French producer Arkasia has a lot going for him right now. He has been hailed by Dubstep.NET as the “King of orchestral dubstep.” His track ‘New World Disorder’ was featured in the movie Elysium. Today, his new album entitled Electronic Symphony dropped on Beatport courtesy of Heavy Artillery Recs. The 12-track album is aptly named as it showcases Arkasia’s many instrumental and compositional talents.

His musical calling came at the tender age of five when he mastered the violin, and continued well into his teens, where he was composing mini-operas by the age of 12. Since, he has played in both orchestras and metal bands. Haywyre, who has been studying piano since the age of six, is the only other producer that immediately comes to mind at the mention of such intense musical prowess.

Past albums such as New BornEvolution, and Phoenix seem to have been only precursors to Electronic Symphony. It features elements of metal, dubstep, and drum ‘n’ bass while maintaining a generally uplifting and cinematic feel to it, not an easy feat. Arkasia aspires to compose for film, videogame and other multi-media visual/interactive sound design projects, and the sound design in the album fits in nicely with that motif. Every track feels like it has its own story, something similarly difficult to achieve in EDM.

Tracks ‘Gravity’ and ‘Away From Extinction’ feature an authentic and characteristic Arkasia sound, with deep, thundering bass, uplifting arpeggiated lead synths, and monster drum design. His music is less about rises and drops and more about the journey of listening to a track and being completely enveloped in the story it holds within. There is so much more to his music than meets the eye that can only be uncovered after multiple listens. To write this review, I must have listened to it 4 or 5 times in succession, a couple with headphones though most without.

On the other end of the spectrum, ‘Digital Spirit’ makes use of Arkasia’s time as part of a metal band. Featured vocalists Justin Lassen & Chadington Von Lichtenstein lend a certain degree of anger and genuineness to the production. Highly modulated, carefully crafted guitar riffs are laid over the dark bassline and thundering drums as the screaming begins. Certainly, the combination of Lassen and Von Lichtenstein’s voices in the track create an interesting dynamic when juxtaposed with the rest of the album. On the flip side of the other end of the spectrum, ‘Endless’ is… well, I’m not exactly sure. Pounding synths and dangerously hard kicks pump through the track like bolts of electricity. As it finds its inevitable rhythm, it gradually morphs into more industrial sounds and becomes less of a song and more of an example of a factory malfunction in sound.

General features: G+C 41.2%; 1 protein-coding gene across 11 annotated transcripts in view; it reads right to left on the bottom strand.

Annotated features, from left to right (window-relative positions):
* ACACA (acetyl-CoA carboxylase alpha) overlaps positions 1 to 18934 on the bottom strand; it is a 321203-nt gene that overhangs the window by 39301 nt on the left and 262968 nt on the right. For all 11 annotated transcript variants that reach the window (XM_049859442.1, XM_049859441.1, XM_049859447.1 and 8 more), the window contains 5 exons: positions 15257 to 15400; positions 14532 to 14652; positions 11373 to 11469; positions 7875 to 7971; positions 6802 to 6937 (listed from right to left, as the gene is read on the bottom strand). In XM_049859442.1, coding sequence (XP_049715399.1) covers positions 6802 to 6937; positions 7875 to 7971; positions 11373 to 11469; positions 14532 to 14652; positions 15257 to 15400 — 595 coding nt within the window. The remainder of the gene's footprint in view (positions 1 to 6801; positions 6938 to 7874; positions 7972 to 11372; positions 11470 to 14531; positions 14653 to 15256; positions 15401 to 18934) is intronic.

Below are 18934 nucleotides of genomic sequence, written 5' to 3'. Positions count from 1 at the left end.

Throughout the album, tracks like ‘Gate 74’ and ‘Over The Clouds’ serve as buffers between the more high energy tracks and highlight Arkasia’s immense orchestral abilities. Meanwhile, tracks like ‘The Skull Cave’ remind us why Arkasia should be lauded as much as possible. His signature sound is so unmistakable that it’s likely to leave a bookmark in your mind for the next time you should happen upon one of his old tracks.

Please support Arkasia on Beatport and preview the album below. I can tell you firsthand, the preview does not come close to doing the album justice.

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